High heels are the subject of a love / hate relationship for me. As someone who spends a lot of their life living in the super-comfort of nicely padded trainers, I greatly appreciate being able to last a night out in flats, navigate cobblestones and wear socks. Also luckily for me, I’m not a short-ass.
On the flip side, as someone who is a burlesque and salsa dancer, heels have a great draw. Not only do they change the shape of your leg and the way you move, there are so many out there that are like mini works of art.
Yes yes, repeated wearing can shorten your tendons, give you back problems, sore feet, blisters etc etc and then there’s the whole thing about society insinuating that pain is pleasurable, that they make you more attractive and so on. But even knowing that, it’s hard not to turn all doe-eyed because they’re actually stunning. I now aim for a middle ground where I buy the pretty shoes and then display them like ornaments, wearing them only when I know I won’t need to walk any distance. Besides, I’ve found that heels which are too high for me negatively impact my ability to perform on stage.
I particularly like the look of irregular choice shoes. I think it’s something to do with all the pattern and texture which give them a rich visual experience. It also makes them fun to paint.
I’ve met my fair share of vintage fur coats and I’ve seen a good few taxidermied animals, but it wasn’t until I found myself in a vintage shop in Lincoln the other weekend that I was confronted with racks of vintage fur stoles, scarves and hats. The fur looked rich in colour, very enticing, so I went to stroke the soft looking fur. At my touch, I saw little fox limbs sway like wind charms underneath. As I investigated further, more limbs, frozen faces and limp tails became apparent, beautiful and sad at the same time.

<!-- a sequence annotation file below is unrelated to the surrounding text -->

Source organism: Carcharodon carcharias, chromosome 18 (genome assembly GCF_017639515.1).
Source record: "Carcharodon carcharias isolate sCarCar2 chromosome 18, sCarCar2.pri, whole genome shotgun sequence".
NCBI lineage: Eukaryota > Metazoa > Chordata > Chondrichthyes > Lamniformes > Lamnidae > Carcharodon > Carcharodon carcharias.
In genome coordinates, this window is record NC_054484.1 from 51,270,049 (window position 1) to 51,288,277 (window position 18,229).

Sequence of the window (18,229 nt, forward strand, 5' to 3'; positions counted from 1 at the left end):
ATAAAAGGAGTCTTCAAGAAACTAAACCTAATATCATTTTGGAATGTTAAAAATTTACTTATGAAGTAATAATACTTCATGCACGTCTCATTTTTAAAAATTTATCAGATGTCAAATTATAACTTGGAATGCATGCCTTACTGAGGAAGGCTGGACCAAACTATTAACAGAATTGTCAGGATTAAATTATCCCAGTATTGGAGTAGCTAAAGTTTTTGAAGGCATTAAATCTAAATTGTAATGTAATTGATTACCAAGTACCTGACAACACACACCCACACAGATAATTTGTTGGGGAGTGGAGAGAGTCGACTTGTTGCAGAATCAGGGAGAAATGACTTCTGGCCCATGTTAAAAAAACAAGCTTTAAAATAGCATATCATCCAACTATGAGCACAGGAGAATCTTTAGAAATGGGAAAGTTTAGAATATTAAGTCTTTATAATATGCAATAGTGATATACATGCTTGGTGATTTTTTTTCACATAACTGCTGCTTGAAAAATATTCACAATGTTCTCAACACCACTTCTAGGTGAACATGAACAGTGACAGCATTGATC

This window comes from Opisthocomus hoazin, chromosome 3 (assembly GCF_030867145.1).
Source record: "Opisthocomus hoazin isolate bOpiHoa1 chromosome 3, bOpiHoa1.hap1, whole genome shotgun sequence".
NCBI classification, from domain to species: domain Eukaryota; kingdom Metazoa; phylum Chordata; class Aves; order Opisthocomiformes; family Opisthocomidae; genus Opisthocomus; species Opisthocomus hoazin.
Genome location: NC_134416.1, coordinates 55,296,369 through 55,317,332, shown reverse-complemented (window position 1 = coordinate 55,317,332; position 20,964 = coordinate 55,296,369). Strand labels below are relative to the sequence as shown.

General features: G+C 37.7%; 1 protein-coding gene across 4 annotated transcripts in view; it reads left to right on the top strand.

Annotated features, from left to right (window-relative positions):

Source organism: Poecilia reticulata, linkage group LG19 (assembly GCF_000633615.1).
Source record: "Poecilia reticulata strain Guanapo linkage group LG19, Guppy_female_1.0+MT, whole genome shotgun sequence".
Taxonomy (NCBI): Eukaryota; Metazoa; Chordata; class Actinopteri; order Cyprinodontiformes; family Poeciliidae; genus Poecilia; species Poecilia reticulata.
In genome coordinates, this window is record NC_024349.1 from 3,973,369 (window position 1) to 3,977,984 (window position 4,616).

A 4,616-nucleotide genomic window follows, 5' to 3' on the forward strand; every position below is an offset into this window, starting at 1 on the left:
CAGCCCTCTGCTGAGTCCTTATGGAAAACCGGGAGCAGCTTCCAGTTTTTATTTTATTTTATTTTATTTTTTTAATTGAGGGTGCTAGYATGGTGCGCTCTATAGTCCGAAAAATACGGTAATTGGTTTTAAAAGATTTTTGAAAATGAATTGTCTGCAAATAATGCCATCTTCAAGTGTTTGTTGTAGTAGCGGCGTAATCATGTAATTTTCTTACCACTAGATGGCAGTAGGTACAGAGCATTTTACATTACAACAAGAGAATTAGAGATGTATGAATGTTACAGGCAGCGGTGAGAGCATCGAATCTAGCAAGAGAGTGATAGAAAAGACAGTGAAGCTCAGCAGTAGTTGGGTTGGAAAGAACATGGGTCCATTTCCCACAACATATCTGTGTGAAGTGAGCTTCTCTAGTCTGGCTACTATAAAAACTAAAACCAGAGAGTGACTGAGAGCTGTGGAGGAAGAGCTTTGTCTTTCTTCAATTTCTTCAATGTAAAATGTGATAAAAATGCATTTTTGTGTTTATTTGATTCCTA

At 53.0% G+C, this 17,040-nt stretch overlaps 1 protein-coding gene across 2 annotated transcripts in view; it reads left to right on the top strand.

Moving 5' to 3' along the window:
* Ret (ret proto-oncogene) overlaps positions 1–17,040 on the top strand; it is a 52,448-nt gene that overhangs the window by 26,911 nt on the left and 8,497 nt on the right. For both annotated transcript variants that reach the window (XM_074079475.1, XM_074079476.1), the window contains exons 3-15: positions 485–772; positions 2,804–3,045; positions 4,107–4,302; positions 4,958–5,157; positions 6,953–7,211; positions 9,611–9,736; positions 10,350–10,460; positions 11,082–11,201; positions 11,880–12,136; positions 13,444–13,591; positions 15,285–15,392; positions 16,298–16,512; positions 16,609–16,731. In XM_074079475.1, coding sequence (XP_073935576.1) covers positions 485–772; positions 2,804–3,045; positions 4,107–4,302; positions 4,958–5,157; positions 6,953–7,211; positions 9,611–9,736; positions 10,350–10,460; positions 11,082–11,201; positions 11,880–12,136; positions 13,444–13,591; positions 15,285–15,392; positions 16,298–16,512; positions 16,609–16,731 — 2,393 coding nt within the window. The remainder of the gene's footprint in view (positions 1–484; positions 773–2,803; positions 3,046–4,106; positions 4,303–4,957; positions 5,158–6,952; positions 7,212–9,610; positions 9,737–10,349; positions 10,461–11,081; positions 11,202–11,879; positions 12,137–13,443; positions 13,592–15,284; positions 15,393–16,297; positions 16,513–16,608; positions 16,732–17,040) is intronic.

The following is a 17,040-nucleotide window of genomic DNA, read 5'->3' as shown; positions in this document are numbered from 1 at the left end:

Then as I saw more than one animal stitched together (my mind thinks of Human Centipede), designer labels sewn on their underbellies, heads split in half for decoration, it all seemed a bit ludicrous and dare I say it – funny. If you’re familiar with my sense of humour, you’ll know it’s macabre. The whole experience prompted me to create this little poem and accompanying artwork.
With gorgeous colours, oh what a sight,
And soft to touch, a real delight!
But Lifeless Fox got me thinking
As its glassy eyes watched unblinking,
Seemed odd when ladies must-have-a
Shiny, glorious fox cadaver.
Its spindly legs placed to dangle
With added poppers so as not to tangle;
In order to keep the wearer warm,
Designer made its shape conform
Now its peg-jaw can bite its own arse
– I wonder if death is naught but a farce.
Today’s warm up comprised of some quick 2 minute sketches and some detailed blind contour drawings. If you’ve ever experienced blind contour (drawing without looking at your page and only at your subject) you’ll know that it looks like you’ve tried drawing whilst on the bus with your ‘wrong’ hand. It takes a lot of concentration to feel each bump and curve with your eyes but you do sometimes come out with incredible line work. Even if it looks like you’ve been on a jolting bus.
After the tight lines of blind contours, I wanted to loosen up a little. For this, I returned to a method that I hadn’t used in a long time – drawing with sticks. The sticks I used were about 25cm long, and I held it towards the far end, to force my hand away from the page. I love the texture of line that you can create with sticks, and I’m pretty happy with how these figure illustrations came out.